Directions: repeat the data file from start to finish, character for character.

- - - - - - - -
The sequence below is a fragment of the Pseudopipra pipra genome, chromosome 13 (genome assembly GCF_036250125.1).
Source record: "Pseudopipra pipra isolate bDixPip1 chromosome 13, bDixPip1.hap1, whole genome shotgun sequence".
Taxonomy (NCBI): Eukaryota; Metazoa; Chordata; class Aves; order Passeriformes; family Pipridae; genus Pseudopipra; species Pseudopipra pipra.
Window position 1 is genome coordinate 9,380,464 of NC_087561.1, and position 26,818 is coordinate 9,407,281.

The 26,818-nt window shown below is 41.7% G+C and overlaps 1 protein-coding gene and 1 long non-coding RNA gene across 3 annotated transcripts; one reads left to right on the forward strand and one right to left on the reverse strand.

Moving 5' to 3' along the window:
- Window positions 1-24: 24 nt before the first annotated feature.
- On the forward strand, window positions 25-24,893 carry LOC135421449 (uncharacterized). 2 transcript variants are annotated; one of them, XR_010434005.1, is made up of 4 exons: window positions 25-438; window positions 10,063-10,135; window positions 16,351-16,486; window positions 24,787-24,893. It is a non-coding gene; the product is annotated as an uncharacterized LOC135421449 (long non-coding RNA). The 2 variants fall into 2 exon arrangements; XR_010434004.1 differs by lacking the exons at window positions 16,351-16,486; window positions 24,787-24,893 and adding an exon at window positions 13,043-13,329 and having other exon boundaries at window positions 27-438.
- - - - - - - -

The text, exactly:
The sequence below is a fragment of the Pseudopipra pipra genome, chromosome 13 (genome assembly GCF_036250125.1).
Source record: "Pseudopipra pipra isolate bDixPip1 chromosome 13, bDixPip1.hap1, whole genome shotgun sequence".
Taxonomy (NCBI): Eukaryota; Metazoa; Chordata; class Aves; order Passeriformes; family Pipridae; genus Pseudopipra; species Pseudopipra pipra.
Window position 1 is genome coordinate 9,380,464 of NC_087561.1, and position 26,818 is coordinate 9,407,281.

The 26,818-nt window shown below is 41.7% G+C and overlaps 1 protein-coding gene and 1 long non-coding RNA gene across 3 annotated transcripts; one reads left to right on the forward strand and one right to left on the reverse strand.

Moving 5' to 3' along the window:
- Window positions 1-24: 24 nt before the first annotated feature.
- On the forward strand, window positions 25-24,893 carry LOC135421449 (uncharacterized). 2 transcript variants are annotated; one of them, XR_010434005.1, is made up of 4 exons: window positions 25-438; window positions 10,063-10,135; window positions 16,351-16,486; window positions 24,787-24,893. It is a non-coding gene; the product is annotated as an uncharacterized LOC135421449 (long non-coding RNA). The 2 variants fall into 2 exon arrangements; XR_010434004.1 differs by lacking the exons at window positions 16,351-16,486; window positions 24,787-24,893 and adding an exon at window positions 13,043-13,329 and having other exon boundaries at window positions 27-438.